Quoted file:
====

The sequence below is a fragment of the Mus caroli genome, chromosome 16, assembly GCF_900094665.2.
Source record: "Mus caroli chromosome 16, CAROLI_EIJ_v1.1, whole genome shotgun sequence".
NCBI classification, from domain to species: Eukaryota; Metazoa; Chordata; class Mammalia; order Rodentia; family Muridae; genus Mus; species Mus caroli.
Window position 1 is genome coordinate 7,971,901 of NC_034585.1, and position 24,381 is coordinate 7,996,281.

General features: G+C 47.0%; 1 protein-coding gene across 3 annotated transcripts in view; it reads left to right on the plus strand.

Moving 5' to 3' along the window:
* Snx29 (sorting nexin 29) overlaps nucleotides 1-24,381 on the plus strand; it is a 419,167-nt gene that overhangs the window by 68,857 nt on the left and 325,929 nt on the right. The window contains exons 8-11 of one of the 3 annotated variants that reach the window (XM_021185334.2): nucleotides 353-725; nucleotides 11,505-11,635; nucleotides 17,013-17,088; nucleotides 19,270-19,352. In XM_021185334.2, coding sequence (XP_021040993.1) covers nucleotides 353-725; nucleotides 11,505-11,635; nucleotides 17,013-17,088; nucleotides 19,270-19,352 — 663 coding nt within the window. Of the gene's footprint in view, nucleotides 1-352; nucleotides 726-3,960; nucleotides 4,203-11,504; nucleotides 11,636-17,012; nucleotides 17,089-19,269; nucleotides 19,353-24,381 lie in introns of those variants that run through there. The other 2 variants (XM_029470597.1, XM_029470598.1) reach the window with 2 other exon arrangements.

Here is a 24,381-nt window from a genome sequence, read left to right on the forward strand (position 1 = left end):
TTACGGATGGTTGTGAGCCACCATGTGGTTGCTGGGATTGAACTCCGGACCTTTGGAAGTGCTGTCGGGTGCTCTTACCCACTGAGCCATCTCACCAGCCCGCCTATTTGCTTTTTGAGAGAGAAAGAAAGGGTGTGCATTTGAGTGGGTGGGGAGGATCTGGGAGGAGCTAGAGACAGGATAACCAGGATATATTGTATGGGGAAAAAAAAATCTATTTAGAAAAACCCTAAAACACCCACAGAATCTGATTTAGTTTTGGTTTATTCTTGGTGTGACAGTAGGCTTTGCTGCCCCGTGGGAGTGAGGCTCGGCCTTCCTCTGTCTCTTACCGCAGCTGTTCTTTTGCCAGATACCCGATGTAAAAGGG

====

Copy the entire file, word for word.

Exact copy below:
The sequence below is a fragment of the Mus caroli genome, chromosome 16, assembly GCF_900094665.2.
Source record: "Mus caroli chromosome 16, CAROLI_EIJ_v1.1, whole genome shotgun sequence".
NCBI classification, from domain to species: Eukaryota; Metazoa; Chordata; class Mammalia; order Rodentia; family Muridae; genus Mus; species Mus caroli.
Window position 1 is genome coordinate 7,971,901 of NC_034585.1, and position 24,381 is coordinate 7,996,281.

General features: G+C 47.0%; 1 protein-coding gene across 3 annotated transcripts in view; it reads left to right on the plus strand.

Moving 5' to 3' along the window:
* Snx29 (sorting nexin 29) overlaps nucleotides 1-24,381 on the plus strand; it is a 419,167-nt gene that overhangs the window by 68,857 nt on the left and 325,929 nt on the right. The window contains exons 8-11 of one of the 3 annotated variants that reach the window (XM_021185334.2): nucleotides 353-725; nucleotides 11,505-11,635; nucleotides 17,013-17,088; nucleotides 19,270-19,352. In XM_021185334.2, coding sequence (XP_021040993.1) covers nucleotides 353-725; nucleotides 11,505-11,635; nucleotides 17,013-17,088; nucleotides 19,270-19,352 — 663 coding nt within the window. Of the gene's footprint in view, nucleotides 1-352; nucleotides 726-3,960; nucleotides 4,203-11,504; nucleotides 11,636-17,012; nucleotides 17,089-19,269; nucleotides 19,353-24,381 lie in introns of those variants that run through there. The other 2 variants (XM_029470597.1, XM_029470598.1) reach the window with 2 other exon arrangements.

Here is a 24,381-nt window from a genome sequence, read left to right on the forward strand (position 1 = left end):
TTACGGATGGTTGTGAGCCACCATGTGGTTGCTGGGATTGAACTCCGGACCTTTGGAAGTGCTGTCGGGTGCTCTTACCCACTGAGCCATCTCACCAGCCCGCCTATTTGCTTTTTGAGAGAGAAAGAAAGGGTGTGCATTTGAGTGGGTGGGGAGGATCTGGGAGGAGCTAGAGACAGGATAACCAGGATATATTGTATGGGGAAAAAAAAATCTATTTAGAAAAACCCTAAAACACCCACAGAATCTGATTTAGTTTTGGTTTATTCTTGGTGTGACAGTAGGCTTTGCTGCCCCGTGGGAGTGAGGCTCGGCCTTCCTCTGTCTCTTACCGCAGCTGTTCTTTTGCCAGATACCCGATGTAAAAGGG